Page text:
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Anaesthesia for off-pump coronary artery bypass grafting 

Anaesthesia for off-pump coronary artery bypass grafting
Chapter:
Anaesthesia for off-pump coronary artery bypass grafting
Author(s):

Yatin Mehta

and Madhur Malik

DOI:
10.1093/med/9780199653478.003.0020
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date: 20 October 2019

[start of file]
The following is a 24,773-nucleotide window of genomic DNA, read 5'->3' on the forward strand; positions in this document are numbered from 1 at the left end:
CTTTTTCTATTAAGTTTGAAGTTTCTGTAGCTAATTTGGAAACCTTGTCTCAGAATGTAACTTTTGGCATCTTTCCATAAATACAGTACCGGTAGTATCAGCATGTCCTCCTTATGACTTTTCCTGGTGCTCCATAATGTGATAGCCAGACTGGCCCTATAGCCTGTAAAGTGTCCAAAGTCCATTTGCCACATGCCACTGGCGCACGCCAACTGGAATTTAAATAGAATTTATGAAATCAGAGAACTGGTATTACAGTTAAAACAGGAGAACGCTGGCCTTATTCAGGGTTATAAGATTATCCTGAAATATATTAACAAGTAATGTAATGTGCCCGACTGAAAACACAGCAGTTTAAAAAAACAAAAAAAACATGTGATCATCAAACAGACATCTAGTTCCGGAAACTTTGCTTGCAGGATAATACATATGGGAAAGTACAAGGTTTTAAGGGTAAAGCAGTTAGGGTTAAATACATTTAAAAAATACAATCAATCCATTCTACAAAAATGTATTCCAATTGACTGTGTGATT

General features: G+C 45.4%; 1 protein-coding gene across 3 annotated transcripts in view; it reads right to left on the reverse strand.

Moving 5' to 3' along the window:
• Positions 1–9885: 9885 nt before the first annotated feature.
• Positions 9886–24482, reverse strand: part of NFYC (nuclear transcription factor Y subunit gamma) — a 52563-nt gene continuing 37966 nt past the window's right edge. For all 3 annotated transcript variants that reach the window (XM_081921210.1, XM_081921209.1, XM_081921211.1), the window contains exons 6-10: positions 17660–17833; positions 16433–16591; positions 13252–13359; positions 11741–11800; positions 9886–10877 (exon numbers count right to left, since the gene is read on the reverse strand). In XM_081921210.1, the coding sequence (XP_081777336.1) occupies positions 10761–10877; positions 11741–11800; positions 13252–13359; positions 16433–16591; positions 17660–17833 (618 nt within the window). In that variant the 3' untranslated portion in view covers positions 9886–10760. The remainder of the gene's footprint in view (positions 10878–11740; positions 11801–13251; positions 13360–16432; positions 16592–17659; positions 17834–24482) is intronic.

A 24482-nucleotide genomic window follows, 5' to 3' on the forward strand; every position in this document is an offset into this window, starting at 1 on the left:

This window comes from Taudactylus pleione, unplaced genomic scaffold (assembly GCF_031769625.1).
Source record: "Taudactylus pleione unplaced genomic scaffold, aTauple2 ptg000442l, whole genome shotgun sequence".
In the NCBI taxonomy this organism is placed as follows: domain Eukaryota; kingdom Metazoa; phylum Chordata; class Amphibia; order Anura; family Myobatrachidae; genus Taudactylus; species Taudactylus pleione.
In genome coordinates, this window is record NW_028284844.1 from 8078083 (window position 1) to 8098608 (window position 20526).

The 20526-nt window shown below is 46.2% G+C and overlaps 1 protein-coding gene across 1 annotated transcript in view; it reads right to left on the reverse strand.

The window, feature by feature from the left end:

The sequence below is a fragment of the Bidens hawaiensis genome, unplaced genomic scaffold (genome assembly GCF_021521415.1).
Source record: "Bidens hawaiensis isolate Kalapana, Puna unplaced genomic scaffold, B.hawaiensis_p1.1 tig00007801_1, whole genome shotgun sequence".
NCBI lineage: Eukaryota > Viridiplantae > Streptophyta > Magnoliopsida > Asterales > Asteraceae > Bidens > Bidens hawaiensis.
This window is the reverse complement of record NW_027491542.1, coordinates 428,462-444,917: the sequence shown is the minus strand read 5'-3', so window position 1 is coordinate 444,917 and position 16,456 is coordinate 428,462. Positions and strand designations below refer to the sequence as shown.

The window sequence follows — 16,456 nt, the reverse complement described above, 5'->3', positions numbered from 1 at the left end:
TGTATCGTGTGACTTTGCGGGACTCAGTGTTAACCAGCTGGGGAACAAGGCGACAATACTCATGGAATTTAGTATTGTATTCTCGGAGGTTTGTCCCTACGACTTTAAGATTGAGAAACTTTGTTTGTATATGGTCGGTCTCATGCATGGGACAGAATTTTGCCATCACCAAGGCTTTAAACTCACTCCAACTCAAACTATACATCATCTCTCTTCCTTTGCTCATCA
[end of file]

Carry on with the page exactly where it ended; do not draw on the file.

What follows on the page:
Despite the large increase in numbers of percutaneous coronary interventions, rates of coronary artery bypass graft (CABG) surgery are increasing around the world. Cardiopulmonary bypass (CPB) increases coagulopathy and bleeding, re-exploration, systemic inflammatory response syndrome, and possibly neurocognitive dysfunction and stroke. Off-pump CABG surgery (OPCAB) has evolved over the last two decades with the aim of reducing complications. OPCAB is technically more demanding than conventional CABG (cCABG) and also requires special instruments in order to accomplish coronary anastomosis on a moving target without significantly compromising haemodynamics. The anaesthetic goals during OPCAB include maintenance of stable haemodynamics by preload augmentation, poisitive inotropes and/or vasopressors and positioning of the patient. Good postoperative analgesia may include regional analgesic techniques such as thoracic epidural analgesia, intrathecal opioids, or paravertebral block so facilitating comfort and early mobilization and discharge. OPCAB has been shown to have equally good results as cCABG with reduced morbidity but not necessarily mortality.

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